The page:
skjam: Man in blue suit and fedora, wearing an eyeless mask emblazoned with the scales of justice (Default)
skjam ([personal profile] skjam) wrote in [community profile] scans_daily2011-03-09 08:35 pm

The Modern Monte Cristo...or is it?

As threatened, here's the story behind the recently posted panel where Green Lantern is "energizing" Batman.



From "The Brave and the Bold" #112, but reprinted from an earlier issue, here are 8 1/3 pages of 24 of "The Tick-Tock Traps of the Time Commander."

This story is also notable for being the first Batman team-up in The Brave and the Bold, before he took over the book entirely. It takes place before the Justice League members trusted each other with their secret identities.








Yes, that's right, Gotham City once had such a low crime rate that Bruce Wayne could go several days without putting on his Batman costume.

We never do find out precisely what John Starr's supposed crime was. Nor do we ever see Commissioner Gordon bother investigating this new evidence.

Carol's behavior here is the opposite of how she's portrayed in the Green Lantern comics of the time, playing hard to get to Hal Jordan.

Continuing with the plotline...Hal flies over to Gotham City and stately Wayne Manor. In a laboratory (and not in the Batcave, in Wayne Manor itself!) GL finds Batman sprawled helpless on a lab table. Fashioning a stethoscope so he can hear Batman's faint whisper, Hal learns that this was caused by a chemical accident that sapped Batman's physical strength. (Hal does not stop to wonder how a Batman unable to lift a finger or speak audibly could have sent that telegram.) If Green Lantern could use his power ring to energize Batman's body, the Caped Crusader would be able to recover almost instantly.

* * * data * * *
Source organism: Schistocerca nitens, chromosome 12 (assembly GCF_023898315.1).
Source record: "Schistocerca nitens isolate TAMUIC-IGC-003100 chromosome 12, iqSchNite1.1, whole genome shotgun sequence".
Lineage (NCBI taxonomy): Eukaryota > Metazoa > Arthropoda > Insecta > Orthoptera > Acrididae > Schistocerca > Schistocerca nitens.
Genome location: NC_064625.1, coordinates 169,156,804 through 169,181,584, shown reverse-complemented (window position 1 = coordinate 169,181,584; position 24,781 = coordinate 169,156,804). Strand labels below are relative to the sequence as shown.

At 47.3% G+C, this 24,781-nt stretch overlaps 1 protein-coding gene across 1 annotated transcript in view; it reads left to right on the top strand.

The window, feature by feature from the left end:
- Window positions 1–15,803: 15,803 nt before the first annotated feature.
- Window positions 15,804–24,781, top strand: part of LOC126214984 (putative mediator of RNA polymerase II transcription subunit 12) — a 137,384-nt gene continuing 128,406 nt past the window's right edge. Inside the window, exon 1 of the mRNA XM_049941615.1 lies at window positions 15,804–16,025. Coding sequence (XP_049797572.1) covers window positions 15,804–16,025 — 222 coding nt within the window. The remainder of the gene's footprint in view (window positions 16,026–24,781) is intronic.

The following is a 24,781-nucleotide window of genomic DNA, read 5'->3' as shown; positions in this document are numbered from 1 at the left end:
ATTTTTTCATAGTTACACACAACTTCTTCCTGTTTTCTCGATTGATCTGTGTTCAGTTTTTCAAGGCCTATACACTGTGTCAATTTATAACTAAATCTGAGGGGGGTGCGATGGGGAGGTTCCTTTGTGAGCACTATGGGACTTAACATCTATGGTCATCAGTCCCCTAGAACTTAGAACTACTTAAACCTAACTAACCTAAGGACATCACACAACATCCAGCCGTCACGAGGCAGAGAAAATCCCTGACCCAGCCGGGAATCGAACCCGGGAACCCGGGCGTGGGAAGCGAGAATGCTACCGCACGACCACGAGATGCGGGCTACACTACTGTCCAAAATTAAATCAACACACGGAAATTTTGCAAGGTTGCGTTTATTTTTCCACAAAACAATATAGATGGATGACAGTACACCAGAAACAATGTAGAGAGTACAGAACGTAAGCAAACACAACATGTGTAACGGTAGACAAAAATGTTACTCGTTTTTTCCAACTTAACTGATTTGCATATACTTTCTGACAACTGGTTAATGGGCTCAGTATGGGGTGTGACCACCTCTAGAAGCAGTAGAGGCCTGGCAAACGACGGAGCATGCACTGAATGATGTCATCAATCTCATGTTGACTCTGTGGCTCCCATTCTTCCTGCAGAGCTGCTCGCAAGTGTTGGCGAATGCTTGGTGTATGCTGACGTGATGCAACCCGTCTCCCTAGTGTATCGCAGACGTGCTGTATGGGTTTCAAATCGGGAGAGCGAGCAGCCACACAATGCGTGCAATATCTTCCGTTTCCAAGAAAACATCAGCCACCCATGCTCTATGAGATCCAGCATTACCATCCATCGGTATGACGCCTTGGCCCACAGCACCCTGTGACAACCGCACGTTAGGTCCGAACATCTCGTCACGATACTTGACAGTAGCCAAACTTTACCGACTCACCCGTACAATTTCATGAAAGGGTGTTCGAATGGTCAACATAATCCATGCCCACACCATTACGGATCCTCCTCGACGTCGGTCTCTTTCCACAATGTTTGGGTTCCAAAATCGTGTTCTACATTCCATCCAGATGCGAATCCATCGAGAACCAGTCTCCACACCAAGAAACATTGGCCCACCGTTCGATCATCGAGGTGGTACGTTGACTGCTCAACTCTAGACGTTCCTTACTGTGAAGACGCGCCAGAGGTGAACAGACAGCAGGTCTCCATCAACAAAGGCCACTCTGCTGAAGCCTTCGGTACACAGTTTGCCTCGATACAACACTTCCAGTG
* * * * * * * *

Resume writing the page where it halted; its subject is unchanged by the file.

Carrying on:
Which results in the panel we saw earlier.

Hal flies off, his good deed done, only to discover halfway to Coast City that he's somehow dropped his watch. He zooms back to the lab, the last place he had it, and notes that Batman is already gone. No doubt fighting crime. There's the watch, which has stopped. But just as GL is about to leave again, he hears an automatic police scanner transmission indicating that Batman has stolen priceless isotopes from a government lab! Supposedly, he used an hourglass to make the time lock open.